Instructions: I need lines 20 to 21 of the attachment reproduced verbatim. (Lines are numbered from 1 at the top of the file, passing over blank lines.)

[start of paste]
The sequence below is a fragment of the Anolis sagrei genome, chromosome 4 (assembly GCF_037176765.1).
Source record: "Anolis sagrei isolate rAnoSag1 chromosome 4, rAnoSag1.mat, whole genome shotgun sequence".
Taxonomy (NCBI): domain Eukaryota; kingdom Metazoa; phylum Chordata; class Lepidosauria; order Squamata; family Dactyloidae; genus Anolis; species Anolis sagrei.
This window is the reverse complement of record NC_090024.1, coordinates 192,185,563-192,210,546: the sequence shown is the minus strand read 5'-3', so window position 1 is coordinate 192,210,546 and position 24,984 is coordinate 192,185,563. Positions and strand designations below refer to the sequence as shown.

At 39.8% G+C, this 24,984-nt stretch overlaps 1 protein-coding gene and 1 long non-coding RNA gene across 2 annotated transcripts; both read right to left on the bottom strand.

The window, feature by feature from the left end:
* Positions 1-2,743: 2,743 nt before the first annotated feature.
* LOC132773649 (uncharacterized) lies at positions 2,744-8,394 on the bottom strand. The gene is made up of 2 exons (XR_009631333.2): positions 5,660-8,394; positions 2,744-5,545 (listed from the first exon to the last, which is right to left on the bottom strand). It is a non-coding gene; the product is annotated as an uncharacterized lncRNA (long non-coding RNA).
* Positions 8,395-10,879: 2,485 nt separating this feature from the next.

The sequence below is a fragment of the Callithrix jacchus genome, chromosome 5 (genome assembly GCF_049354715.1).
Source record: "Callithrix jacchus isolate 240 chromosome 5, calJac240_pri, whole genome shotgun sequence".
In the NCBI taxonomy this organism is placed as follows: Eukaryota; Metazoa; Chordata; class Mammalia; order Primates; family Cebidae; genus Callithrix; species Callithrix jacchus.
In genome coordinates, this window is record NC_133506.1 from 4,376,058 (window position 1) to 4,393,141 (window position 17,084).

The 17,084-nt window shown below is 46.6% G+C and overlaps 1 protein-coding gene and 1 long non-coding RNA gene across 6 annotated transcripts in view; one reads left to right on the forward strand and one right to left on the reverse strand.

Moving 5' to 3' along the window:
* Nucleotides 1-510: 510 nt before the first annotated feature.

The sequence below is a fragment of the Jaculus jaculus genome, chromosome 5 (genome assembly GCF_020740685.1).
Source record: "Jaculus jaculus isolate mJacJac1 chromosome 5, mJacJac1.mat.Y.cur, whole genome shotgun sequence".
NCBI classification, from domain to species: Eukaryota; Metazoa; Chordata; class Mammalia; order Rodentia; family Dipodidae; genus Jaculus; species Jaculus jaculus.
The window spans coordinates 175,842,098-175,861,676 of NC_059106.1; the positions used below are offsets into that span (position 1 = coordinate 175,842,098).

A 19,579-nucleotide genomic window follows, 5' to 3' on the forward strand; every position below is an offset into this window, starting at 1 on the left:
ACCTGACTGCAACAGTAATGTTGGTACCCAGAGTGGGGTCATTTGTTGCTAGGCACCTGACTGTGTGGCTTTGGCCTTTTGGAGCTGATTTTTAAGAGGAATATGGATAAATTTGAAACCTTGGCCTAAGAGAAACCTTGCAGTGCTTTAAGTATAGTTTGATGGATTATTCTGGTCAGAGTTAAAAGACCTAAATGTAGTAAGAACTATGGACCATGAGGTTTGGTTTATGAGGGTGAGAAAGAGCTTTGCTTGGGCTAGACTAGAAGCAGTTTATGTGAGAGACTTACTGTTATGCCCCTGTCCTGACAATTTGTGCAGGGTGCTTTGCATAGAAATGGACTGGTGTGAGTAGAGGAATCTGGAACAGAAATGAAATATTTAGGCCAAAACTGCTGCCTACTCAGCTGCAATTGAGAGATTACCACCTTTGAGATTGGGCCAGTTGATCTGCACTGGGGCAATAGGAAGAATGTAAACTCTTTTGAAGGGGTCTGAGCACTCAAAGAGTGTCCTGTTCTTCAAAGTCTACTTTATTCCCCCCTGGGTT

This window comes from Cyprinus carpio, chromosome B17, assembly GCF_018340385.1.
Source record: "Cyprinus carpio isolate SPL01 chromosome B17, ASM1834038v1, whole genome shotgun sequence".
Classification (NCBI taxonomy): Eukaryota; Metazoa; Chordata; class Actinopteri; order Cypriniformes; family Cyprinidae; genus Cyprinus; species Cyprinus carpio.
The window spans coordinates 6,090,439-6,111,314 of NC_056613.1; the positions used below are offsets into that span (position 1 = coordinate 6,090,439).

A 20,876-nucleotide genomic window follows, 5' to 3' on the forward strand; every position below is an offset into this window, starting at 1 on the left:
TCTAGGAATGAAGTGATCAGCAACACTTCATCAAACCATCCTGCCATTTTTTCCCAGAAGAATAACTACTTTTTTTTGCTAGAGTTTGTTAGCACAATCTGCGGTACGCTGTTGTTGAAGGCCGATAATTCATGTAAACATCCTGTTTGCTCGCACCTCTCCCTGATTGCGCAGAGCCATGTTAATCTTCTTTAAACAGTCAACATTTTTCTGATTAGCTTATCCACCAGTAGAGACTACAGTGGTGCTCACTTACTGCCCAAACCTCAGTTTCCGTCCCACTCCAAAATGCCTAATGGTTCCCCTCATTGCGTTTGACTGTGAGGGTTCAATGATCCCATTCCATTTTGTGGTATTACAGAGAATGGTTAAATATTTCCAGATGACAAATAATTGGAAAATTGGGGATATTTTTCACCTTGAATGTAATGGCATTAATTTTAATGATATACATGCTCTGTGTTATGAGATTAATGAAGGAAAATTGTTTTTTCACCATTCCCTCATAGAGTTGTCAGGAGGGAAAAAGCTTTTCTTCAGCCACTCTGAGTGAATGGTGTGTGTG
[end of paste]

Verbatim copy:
The window spans coordinates 175,842,098-175,861,676 of NC_059106.1; the positions used below are offsets into that span (position 1 = coordinate 175,842,098).

A 19,579-nucleotide genomic window follows, 5' to 3' on the forward strand; every position below is an offset into this window, starting at 1 on the left: